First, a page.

Edited by Konstanze Jungbluth, Cornelia Müller, Nicole Richter, Hartmut Schröder
Alternative approaches to face analysis
Francesca Bargiela-Chiappini, Michael Haugh (eds.). 2009. Face, Communication and Social Interaction. Sheffield: Equinox.
This book concentrates on three main themes, Face in interaction, Face, identity and self, and Face, norms and society, respectively. Such themes, in themselves, present an alternative way in which face is analyzed as being “constituted in and constitutive of social interaction and its relationship to self, identity and broader sociocultural expectations” (p. 16). It offers a multi-perspective, innovative and insightful view of face in communication and social interaction.
Goffman’s notion of face and facework (1955, 1967) is reexamined, discussed, and even criticized throughout the book. “Face for Goffman was a personal, individual possession” (p. 38), and facework, then, involves different processes by which an actor seeks to prevent threats to face, or to save face when face is threatened (p. 35) in the performance of a certain action. It is pointed out that the problem in Goffman’s conceptualization of face in line with his social psychological account of facework lies in the fact that “face is not an individual phenomenon, but rather a relational phenomenon in that face arises in the dialectic interplay between what is individual and what is social” (p. 43) if taken from an alternative approach within the framework of a social constructionist theory of interpersonal communication.
Brown and Levinson’s approach (1987) to face is reexamined and criticized for its obviously Western perspective on interaction and therefore ultimately for ethnocentrism as well as for its overly individualistic account of face needs (positive face and negative face) (p. 2). It is pinpointed that face goes beyond “Brown and Levinson’s individualistic and cognitively oriented conceptualization of face” (p. 33) as the self-image that fails to capture the multidimensional nature of face (the individual level, the interactional level, and the sociocultural level, 16) and different face concerns (self-face concern, other-face concern, mutual-face concern, pp. 3 and 228) in social interaction and communication. Therefore, face analysis will be expected to “move beyond some of the dichotomies that have plagued the field to date, such as the ever-popular emic/etic, east/west, individualism/collectivism distinctions, and thereby push the field forward in new directions” (pp. 23-24).
On the basis of reconceptualizations of Goffman’s and Brown and Levinson’s notions of face and facework, it is claimed that “face is fundamentally interactional” (p. 5). This social constructionist position is proposed in an attempt to avoid divergence between the analyst’s interpretation and that of participants, to reconcile etic or cross-culturally applicable
frameworks (second-order) with emic or culture-specific perspectives (first-order) on face, and to bridge the gap between an epistemology grounded in social constructionism and an ontology grounded in interpretivism in the analysis of face as both co-constituted in and constitutive of interaction (pp. 15-16).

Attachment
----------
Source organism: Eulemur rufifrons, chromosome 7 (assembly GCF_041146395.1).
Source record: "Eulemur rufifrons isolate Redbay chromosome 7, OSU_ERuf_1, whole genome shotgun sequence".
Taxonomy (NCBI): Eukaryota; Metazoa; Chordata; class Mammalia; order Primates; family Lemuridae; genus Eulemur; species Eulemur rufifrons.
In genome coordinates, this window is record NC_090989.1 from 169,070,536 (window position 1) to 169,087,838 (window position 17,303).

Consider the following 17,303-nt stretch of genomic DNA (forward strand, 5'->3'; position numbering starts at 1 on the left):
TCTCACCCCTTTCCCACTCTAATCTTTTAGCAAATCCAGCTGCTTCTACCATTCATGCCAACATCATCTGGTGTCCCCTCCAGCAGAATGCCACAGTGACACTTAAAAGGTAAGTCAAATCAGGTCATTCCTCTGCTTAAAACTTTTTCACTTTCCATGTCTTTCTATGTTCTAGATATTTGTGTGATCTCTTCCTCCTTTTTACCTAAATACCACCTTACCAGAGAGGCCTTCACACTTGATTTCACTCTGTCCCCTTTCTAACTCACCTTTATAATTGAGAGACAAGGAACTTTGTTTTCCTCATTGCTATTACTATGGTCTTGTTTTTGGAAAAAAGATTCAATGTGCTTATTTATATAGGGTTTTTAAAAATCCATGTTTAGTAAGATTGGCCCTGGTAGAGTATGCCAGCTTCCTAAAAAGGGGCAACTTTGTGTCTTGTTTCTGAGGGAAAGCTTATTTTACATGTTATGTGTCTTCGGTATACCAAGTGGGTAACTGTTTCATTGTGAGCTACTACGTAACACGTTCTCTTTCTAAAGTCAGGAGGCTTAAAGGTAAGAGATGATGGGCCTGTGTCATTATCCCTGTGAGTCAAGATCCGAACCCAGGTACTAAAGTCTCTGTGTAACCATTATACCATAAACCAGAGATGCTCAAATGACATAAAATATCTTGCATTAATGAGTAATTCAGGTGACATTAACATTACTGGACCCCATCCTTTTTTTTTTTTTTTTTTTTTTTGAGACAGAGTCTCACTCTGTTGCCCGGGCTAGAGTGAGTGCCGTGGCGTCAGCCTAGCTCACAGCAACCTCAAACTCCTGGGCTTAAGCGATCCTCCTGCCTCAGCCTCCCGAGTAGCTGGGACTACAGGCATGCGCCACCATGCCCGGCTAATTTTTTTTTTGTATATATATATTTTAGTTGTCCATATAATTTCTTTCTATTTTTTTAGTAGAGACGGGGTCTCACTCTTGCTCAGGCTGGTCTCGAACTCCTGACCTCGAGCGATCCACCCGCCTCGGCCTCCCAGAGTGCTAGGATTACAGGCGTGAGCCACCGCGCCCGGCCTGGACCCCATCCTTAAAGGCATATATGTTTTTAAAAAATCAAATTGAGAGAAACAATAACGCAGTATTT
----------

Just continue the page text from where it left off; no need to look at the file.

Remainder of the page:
In Part I, Face in interaction, from chapters 2 to 6, the authors show how face arises in various kinds of social interactions under the assumption that face analysis goes beyond the individual level. Chapter 2 argues for an alternative account of face and facework within the author’s own framework of Face Constituting Theory (Arundale, 1999, 2006) by challenging Goffman’s conceptualizations of face and facework. Thus, it reframes face as emergent, nonsummative achievement in interpersonal communication through an insightful, dialectic explanation of coexistence and interdependence of the individual and the social in dynamic interactions (pp. 33-54). Chapter 3 examines how face and facework are manifested in an intercultural service call in Spanish-speaking contexts. The author shows that face and facework emerge as contingent upon interactions attributed to contextual factors and therefore as co-constructed, echoing the preferable analysis of face as co-constituted in and constitutive of interaction (pp. 55-77). Chapter 4 presents an analysis of how face arises in an intercultural business meeting involving Japanese and non-Japanese members of a Japanese firm based in Australia. The analysis favours the idea that face is relational and interactional as proposed in Face Constituting Theory, but meanwhile calls for a balance between first-order socio-cultural notions of face and a second-order universal notion of face in research (pp. 78-95). Chapter 5 illustrates how linguistic avoidance is employed as a political face-saving strategy in broadcast interviews. It is intended to inform us that face emerges in interactional dynamics such as in the case of broadcast of political interviews and such political face-saving goes beyond the face demands of individuals to encompass their “political face” (pp. 96-114). The last chapter of this part demonstrates how the notion of face is encoded in interactions among Persian speakers. It concludes that Persian face is collectivist in nature, thus making a striking contrast with Brown and Levinson’s individualistic construct of face (pp. 115-133).
In Part II, Face, identity and self, five chapters (from chapters 7 to 11) are linked together by focusing on how face is interrelated with identity and self in interpersonal communication, thus shifting to explore how face is constitutive of interaction. Chapter 7 aims to demonstrate that the effective study of face needs to take an action-oriented identity perspective instead of an a priori approach to face sensitivity as adopted in face and politeness theory formulated by Brown and Levinson. Therefore, it introduces two recently-developed theories of identity: self-aspect/attribute approaches to identity by Simon (2004) and impression management
and self-presentation by Schlenker and Pontari (2000), with an additional recapitulation of the author’s own account of face and identity (Spencer-Oatey 2007). Drawing from research on identity and self in social psychology, Spencer-Oatey makes an in-depth analysis of the composite data (recordings, field notes and interviews) of the Chinese-British business interactions and comments by concluding that in much of the politeness literature so far the face needs of others have been stressed more than the face needs of self so that an identity perspective should be taken in order to move towards redressing that imbalance in research on face (pp. 137-154).